Here in the United States, everyone has the right to attorney-client confidentiality. Did you know that some phone conversations may not fall under that protection? Here in Louisiana, some jails have figured out a way around attorney-client confidentiality. And if you aren’t careful, you could find your own words used against you in the court of law.
Could Louisiana Jails Be Monitoring Your Phone Conversations?
A man being held by the Orleans Parish Sheriff’s office on drug paraphernalia charges made a call to his lawyer while incarcerated. When his lawyer answered the phone, the two began to discuss the case against him, thinking that their conversation fell under attorney-client confidentiality. However, they were wrong.
The Orleans Parish Sheriff’s Office was recording this conversation, and when the man’s case went to trial, prosecutors used his own words to convict him. But how could parish officials get away with recording a conversation that was seemingly protected by attorney client confidentiality?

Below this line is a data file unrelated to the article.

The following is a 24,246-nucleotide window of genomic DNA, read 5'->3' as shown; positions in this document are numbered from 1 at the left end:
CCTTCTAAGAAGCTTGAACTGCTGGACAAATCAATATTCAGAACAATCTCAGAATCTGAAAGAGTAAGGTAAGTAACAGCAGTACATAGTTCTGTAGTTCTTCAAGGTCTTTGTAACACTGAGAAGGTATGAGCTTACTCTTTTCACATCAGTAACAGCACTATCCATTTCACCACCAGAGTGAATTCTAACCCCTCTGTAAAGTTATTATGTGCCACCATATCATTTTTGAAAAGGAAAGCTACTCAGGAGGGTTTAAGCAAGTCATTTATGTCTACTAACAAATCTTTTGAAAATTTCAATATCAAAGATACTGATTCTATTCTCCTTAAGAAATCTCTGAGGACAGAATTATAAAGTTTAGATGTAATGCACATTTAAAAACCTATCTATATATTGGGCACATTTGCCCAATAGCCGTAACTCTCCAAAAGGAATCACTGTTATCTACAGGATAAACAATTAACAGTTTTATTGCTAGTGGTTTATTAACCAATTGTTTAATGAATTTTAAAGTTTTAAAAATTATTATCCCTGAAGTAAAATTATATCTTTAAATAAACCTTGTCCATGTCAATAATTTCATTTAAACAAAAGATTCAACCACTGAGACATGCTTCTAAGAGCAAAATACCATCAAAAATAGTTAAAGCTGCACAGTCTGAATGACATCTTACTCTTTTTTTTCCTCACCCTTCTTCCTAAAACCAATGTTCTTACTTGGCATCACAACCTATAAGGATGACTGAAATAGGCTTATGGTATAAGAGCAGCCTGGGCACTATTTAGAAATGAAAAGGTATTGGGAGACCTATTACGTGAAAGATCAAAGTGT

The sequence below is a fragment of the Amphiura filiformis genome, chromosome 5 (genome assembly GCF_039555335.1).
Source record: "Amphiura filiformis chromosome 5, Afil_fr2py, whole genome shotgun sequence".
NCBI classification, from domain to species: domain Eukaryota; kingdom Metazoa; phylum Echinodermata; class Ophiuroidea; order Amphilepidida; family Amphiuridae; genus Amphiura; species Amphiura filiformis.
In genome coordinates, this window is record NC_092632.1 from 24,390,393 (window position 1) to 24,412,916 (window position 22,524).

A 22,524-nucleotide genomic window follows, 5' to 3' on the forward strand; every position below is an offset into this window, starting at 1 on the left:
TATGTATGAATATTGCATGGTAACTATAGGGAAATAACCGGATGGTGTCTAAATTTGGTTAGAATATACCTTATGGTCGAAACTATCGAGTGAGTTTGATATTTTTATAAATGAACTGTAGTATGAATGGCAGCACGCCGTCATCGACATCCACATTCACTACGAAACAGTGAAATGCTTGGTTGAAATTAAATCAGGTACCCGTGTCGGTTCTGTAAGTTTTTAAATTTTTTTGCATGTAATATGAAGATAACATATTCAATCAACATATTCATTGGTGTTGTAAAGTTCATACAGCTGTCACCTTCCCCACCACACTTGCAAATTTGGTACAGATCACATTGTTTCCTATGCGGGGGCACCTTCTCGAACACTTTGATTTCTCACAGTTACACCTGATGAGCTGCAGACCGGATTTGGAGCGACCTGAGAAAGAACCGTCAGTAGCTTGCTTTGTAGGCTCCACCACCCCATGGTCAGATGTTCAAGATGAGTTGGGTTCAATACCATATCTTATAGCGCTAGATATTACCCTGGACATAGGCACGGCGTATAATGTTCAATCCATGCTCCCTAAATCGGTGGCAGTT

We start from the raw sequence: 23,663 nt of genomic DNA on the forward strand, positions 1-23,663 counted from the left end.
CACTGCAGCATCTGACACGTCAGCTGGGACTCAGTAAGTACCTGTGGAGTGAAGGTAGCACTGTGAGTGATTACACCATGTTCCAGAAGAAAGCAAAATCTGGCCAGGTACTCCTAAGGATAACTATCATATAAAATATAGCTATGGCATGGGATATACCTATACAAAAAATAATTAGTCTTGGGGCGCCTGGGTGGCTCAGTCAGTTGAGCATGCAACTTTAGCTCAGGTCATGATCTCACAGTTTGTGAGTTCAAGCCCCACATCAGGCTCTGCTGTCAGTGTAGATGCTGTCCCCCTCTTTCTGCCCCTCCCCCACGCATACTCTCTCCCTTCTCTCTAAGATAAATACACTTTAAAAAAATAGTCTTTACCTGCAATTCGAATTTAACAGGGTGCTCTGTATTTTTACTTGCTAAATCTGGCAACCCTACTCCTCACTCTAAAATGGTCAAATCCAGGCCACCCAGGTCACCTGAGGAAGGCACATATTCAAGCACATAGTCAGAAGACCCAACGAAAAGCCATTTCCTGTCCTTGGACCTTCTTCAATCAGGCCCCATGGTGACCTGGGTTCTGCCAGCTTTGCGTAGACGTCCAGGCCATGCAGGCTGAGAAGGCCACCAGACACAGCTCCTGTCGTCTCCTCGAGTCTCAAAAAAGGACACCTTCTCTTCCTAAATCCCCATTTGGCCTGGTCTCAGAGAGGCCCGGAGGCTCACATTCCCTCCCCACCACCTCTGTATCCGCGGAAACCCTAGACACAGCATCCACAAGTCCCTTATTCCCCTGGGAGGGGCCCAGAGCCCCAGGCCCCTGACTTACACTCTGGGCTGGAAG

In order for a person to have a confidential conversation with an attorney while using the phone in a New Orleans jail, that attorney must have a registered landline. If the inmate calls his attorney’s cellphone instead, then authorities can record the conversation and potentially use that recording as evidence. This poses a serious threat to attorney-client privilege considering that most criminal defense attorneys use a cellphone as their primary contact point.
Often, the only warning that their conversation is being recorded comes from a disclaimer that plays at the beginning of every call placed from an inmate in Orleans Parish. That message says that calls may be monitored, and is often glossed over by people desperate to get their defense started.
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